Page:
Objective: Obesity is stigmatized and people with obesity report experiencing stigmatizing situations when seeking health care. The implications of these experiences are not well understood. This study tests an indirect effects model of negative care experiences as an intermediate variable between obesity and care avoidance/utilization and switching primary care doctors. Methods: A survey was completed by 2380 primary care patients in the Learning Health Systems Network (LHSNet) Clinical Data Research Network with a BMI >25 kg/m2. Measures included scales assessing stigmatizing situations, perceived patient-centered communication, perceived respect, having delayed needed care, and having looked for a new primary doctor in the past 12 months. Sequential and serial indirect effects of care experiences and respect in the association between BMI and care utilization outcomes was modeled. Results: The hypothesized model was supported by findings. The associations between BMI and delaying needed care (OR = 1.06, p < 0.001) and attempting to switch primary doctors (OR = 1.02, p = 0.04) was mediated by both stigmatizing situations experienced in a health care context and lower patient-centered communication. Lower perceived respect mediated the association between care experiences and utilization outcomes. Conclusions: People with higher BMIs may avoid care or switch doctors as a result of stigmatizing experiences and poor communication with doctors. These outcomes may contribute to morbidity in people with obesity if they delay or avoid care for health concerns when symptoms first present.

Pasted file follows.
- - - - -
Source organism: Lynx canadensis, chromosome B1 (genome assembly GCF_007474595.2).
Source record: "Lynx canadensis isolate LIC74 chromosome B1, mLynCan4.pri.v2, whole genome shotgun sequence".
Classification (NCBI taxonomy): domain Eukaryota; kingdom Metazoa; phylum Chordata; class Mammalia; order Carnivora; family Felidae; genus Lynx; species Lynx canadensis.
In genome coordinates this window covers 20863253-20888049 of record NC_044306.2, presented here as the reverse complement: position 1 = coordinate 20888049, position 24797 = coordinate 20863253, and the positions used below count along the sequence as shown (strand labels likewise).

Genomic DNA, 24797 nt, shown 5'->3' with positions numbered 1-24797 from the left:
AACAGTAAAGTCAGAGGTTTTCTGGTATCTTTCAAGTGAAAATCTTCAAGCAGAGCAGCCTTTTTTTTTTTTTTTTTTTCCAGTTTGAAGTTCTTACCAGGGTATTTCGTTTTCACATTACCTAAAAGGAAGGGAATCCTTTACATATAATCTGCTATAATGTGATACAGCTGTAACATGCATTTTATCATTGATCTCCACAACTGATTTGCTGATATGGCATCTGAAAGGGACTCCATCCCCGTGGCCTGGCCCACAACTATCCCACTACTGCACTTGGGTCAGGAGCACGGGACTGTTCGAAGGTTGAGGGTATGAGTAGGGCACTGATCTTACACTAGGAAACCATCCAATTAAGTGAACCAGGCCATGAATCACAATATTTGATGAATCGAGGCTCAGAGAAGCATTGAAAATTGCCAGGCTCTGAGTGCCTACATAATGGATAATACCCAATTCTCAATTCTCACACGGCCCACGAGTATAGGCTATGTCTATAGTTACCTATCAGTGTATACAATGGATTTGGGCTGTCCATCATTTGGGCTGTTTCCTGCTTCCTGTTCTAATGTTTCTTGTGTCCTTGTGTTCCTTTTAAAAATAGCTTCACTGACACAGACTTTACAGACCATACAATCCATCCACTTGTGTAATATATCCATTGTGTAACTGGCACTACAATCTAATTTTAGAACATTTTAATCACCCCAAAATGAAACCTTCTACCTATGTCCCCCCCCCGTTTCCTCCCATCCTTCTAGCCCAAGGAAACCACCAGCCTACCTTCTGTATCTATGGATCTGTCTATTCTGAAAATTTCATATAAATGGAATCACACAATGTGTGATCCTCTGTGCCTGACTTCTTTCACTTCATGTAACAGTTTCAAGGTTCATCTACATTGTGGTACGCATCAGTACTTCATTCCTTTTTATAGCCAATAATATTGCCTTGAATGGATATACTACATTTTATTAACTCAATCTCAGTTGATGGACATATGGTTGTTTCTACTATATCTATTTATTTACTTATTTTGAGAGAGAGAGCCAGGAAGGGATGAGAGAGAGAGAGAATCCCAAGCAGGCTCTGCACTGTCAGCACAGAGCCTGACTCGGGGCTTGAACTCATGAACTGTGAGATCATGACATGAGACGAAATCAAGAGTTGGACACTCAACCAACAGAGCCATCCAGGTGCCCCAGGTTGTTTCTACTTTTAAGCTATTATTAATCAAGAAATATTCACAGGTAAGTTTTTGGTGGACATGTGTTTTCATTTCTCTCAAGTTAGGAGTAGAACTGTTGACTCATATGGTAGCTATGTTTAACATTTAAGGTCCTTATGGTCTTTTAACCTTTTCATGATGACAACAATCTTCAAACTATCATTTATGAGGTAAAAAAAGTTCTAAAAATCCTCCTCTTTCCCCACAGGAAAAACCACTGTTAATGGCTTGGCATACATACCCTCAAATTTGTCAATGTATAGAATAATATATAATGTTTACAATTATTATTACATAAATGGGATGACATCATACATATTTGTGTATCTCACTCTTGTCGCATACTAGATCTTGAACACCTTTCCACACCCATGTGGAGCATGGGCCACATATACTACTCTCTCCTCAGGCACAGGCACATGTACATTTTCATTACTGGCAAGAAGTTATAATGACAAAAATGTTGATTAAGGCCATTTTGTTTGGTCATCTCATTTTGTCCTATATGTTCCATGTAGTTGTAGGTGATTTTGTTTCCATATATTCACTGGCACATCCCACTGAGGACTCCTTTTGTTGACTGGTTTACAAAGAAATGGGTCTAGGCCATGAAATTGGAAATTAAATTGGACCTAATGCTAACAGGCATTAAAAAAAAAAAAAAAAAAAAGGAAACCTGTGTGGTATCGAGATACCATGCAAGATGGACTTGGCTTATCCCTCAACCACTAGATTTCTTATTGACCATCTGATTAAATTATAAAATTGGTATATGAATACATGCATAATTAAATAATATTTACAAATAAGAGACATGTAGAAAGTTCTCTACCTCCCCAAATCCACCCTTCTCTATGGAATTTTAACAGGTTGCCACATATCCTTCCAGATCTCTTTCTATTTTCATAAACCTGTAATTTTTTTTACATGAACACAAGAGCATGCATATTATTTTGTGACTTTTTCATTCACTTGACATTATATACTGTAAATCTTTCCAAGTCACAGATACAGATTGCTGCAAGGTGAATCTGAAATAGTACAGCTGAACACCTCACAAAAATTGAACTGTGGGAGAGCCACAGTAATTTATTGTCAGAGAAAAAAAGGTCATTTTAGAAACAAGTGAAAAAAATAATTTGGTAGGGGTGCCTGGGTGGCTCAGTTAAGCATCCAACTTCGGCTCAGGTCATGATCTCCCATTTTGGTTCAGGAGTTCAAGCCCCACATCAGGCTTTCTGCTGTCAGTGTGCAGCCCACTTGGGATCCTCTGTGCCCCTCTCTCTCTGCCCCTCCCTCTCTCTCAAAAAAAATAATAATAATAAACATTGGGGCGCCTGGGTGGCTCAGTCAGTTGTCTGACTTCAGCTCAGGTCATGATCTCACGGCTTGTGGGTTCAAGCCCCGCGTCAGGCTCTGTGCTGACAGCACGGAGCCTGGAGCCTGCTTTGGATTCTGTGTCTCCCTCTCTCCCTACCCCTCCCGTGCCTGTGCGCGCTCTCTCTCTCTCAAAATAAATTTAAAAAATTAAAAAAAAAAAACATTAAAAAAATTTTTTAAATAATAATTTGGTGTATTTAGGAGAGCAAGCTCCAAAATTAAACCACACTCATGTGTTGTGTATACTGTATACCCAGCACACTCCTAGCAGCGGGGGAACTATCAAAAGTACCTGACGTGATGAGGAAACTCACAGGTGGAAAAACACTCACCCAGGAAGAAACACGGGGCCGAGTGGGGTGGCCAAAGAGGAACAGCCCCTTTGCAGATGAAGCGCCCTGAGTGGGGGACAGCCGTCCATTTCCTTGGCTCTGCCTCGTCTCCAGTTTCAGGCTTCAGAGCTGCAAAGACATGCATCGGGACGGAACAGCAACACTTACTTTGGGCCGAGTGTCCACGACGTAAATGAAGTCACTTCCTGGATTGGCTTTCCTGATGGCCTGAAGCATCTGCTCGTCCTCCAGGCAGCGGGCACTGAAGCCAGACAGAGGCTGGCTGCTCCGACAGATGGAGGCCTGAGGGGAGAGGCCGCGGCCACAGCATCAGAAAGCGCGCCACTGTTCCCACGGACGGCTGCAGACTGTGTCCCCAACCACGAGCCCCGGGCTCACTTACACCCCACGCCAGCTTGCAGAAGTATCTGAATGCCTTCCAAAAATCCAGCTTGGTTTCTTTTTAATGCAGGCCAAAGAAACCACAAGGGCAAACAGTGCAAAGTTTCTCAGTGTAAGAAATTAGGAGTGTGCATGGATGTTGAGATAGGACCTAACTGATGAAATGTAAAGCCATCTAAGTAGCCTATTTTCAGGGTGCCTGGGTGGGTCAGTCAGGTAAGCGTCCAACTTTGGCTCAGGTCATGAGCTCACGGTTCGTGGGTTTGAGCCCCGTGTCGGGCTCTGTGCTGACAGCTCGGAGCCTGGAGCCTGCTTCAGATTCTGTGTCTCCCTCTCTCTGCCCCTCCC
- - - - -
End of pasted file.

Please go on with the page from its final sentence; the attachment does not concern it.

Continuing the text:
All Science Journal Classification (ASJC) codes
- Endocrinology, Diabetes and Metabolism
- Nutrition and Dietetics